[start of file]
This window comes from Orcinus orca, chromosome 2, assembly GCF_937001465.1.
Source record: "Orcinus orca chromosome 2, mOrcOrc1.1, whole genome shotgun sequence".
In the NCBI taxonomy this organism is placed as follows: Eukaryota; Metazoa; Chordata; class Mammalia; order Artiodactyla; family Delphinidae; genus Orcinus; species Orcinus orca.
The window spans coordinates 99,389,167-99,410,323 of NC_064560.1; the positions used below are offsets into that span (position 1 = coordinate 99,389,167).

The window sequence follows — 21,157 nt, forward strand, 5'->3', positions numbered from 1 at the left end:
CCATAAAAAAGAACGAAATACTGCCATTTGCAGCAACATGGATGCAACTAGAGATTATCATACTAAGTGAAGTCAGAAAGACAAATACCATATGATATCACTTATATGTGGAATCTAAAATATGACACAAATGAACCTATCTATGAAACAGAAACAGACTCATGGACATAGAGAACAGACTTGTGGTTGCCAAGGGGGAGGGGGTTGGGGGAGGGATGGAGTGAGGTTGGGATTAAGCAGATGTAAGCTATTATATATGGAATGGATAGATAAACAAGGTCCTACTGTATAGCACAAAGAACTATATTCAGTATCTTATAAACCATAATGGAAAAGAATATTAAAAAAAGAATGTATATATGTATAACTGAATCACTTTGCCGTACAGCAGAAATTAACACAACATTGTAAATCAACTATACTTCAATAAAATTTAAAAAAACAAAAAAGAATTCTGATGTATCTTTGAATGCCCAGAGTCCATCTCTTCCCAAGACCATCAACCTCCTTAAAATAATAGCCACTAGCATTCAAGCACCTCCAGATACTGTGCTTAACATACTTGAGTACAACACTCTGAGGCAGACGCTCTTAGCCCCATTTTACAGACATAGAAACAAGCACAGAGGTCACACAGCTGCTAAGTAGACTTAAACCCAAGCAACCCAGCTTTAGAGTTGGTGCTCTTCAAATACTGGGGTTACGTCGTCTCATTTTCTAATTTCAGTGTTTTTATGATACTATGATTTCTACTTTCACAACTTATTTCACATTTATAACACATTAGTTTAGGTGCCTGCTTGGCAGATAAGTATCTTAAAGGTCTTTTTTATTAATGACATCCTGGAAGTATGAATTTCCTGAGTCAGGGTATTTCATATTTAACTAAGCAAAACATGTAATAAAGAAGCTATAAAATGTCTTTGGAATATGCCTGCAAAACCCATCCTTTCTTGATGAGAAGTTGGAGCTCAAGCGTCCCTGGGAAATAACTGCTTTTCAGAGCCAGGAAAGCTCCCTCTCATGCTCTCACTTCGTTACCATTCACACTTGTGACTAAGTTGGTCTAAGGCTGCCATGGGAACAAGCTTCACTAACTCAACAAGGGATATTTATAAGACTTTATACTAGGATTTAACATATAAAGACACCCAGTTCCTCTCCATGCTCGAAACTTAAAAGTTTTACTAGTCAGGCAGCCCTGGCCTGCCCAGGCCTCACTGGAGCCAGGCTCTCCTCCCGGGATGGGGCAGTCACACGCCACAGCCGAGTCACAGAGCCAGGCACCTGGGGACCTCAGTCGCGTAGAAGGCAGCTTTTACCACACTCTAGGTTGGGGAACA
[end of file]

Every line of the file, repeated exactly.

This window comes from Orcinus orca, chromosome 2, assembly GCF_937001465.1.
Source record: "Orcinus orca chromosome 2, mOrcOrc1.1, whole genome shotgun sequence".
In the NCBI taxonomy this organism is placed as follows: Eukaryota; Metazoa; Chordata; class Mammalia; order Artiodactyla; family Delphinidae; genus Orcinus; species Orcinus orca.
The window spans coordinates 99,389,167-99,410,323 of NC_064560.1; the positions used below are offsets into that span (position 1 = coordinate 99,389,167).

The window sequence follows — 21,157 nt, forward strand, 5'->3', positions numbered from 1 at the left end:
CCATAAAAAAGAACGAAATACTGCCATTTGCAGCAACATGGATGCAACTAGAGATTATCATACTAAGTGAAGTCAGAAAGACAAATACCATATGATATCACTTATATGTGGAATCTAAAATATGACACAAATGAACCTATCTATGAAACAGAAACAGACTCATGGACATAGAGAACAGACTTGTGGTTGCCAAGGGGGAGGGGGTTGGGGGAGGGATGGAGTGAGGTTGGGATTAAGCAGATGTAAGCTATTATATATGGAATGGATAGATAAACAAGGTCCTACTGTATAGCACAAAGAACTATATTCAGTATCTTATAAACCATAATGGAAAAGAATATTAAAAAAAGAATGTATATATGTATAACTGAATCACTTTGCCGTACAGCAGAAATTAACACAACATTGTAAATCAACTATACTTCAATAAAATTTAAAAAAACAAAAAAGAATTCTGATGTATCTTTGAATGCCCAGAGTCCATCTCTTCCCAAGACCATCAACCTCCTTAAAATAATAGCCACTAGCATTCAAGCACCTCCAGATACTGTGCTTAACATACTTGAGTACAACACTCTGAGGCAGACGCTCTTAGCCCCATTTTACAGACATAGAAACAAGCACAGAGGTCACACAGCTGCTAAGTAGACTTAAACCCAAGCAACCCAGCTTTAGAGTTGGTGCTCTTCAAATACTGGGGTTACGTCGTCTCATTTTCTAATTTCAGTGTTTTTATGATACTATGATTTCTACTTTCACAACTTATTTCACATTTATAACACATTAGTTTAGGTGCCTGCTTGGCAGATAAGTATCTTAAAGGTCTTTTTTATTAATGACATCCTGGAAGTATGAATTTCCTGAGTCAGGGTATTTCATATTTAACTAAGCAAAACATGTAATAAAGAAGCTATAAAATGTCTTTGGAATATGCCTGCAAAACCCATCCTTTCTTGATGAGAAGTTGGAGCTCAAGCGTCCCTGGGAAATAACTGCTTTTCAGAGCCAGGAAAGCTCCCTCTCATGCTCTCACTTCGTTACCATTCACACTTGTGACTAAGTTGGTCTAAGGCTGCCATGGGAACAAGCTTCACTAACTCAACAAGGGATATTTATAAGACTTTATACTAGGATTTAACATATAAAGACACCCAGTTCCTCTCCATGCTCGAAACTTAAAAGTTTTACTAGTCAGGCAGCCCTGGCCTGCCCAGGCCTCACTGGAGCCAGGCTCTCCTCCCGGGATGGGGCAGTCACACGCCACAGCCGAGTCACAGAGCCAGGCACCTGGGGACCTCAGTCGCGTAGAAGGCAGCTTTTACCACACTCTAGGTTGGGGAACA